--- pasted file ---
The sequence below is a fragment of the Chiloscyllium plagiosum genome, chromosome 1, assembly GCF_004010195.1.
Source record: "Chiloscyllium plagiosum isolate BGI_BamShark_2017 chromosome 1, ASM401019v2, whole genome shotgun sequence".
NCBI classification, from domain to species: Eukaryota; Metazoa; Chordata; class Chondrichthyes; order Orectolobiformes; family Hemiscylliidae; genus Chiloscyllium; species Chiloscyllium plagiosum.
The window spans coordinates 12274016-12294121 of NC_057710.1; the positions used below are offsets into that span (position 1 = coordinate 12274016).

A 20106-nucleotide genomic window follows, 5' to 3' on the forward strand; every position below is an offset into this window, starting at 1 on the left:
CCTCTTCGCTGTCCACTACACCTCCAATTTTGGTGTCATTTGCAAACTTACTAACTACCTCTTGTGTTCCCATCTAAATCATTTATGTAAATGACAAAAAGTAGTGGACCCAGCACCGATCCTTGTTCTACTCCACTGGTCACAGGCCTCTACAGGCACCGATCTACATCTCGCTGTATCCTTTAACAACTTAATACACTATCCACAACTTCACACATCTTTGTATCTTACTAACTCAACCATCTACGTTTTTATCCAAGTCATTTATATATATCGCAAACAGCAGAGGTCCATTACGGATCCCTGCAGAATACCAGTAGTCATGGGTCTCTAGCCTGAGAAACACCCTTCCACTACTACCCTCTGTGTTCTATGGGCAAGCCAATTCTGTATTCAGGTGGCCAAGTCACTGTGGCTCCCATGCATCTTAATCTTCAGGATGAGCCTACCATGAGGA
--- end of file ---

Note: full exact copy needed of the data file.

The sequence below is a fragment of the Chiloscyllium plagiosum genome, chromosome 1, assembly GCF_004010195.1.
Source record: "Chiloscyllium plagiosum isolate BGI_BamShark_2017 chromosome 1, ASM401019v2, whole genome shotgun sequence".
NCBI classification, from domain to species: Eukaryota; Metazoa; Chordata; class Chondrichthyes; order Orectolobiformes; family Hemiscylliidae; genus Chiloscyllium; species Chiloscyllium plagiosum.
The window spans coordinates 12274016-12294121 of NC_057710.1; the positions used below are offsets into that span (position 1 = coordinate 12274016).

A 20106-nucleotide genomic window follows, 5' to 3' on the forward strand; every position below is an offset into this window, starting at 1 on the left:
CCTCTTCGCTGTCCACTACACCTCCAATTTTGGTGTCATTTGCAAACTTACTAACTACCTCTTGTGTTCCCATCTAAATCATTTATGTAAATGACAAAAAGTAGTGGACCCAGCACCGATCCTTGTTCTACTCCACTGGTCACAGGCCTCTACAGGCACCGATCTACATCTCGCTGTATCCTTTAACAACTTAATACACTATCCACAACTTCACACATCTTTGTATCTTACTAACTCAACCATCTACGTTTTTATCCAAGTCATTTATATATATCGCAAACAGCAGAGGTCCATTACGGATCCCTGCAGAATACCAGTAGTCATGGGTCTCTAGCCTGAGAAACACCCTTCCACTACTACCCTCTGTGTTCTATGGGCAAGCCAATTCTGTATTCAGGTGGCCAAGTCACTGTGGCTCCCATGCATCTTAATCTTCAGGATGAGCCTACCATGAGGA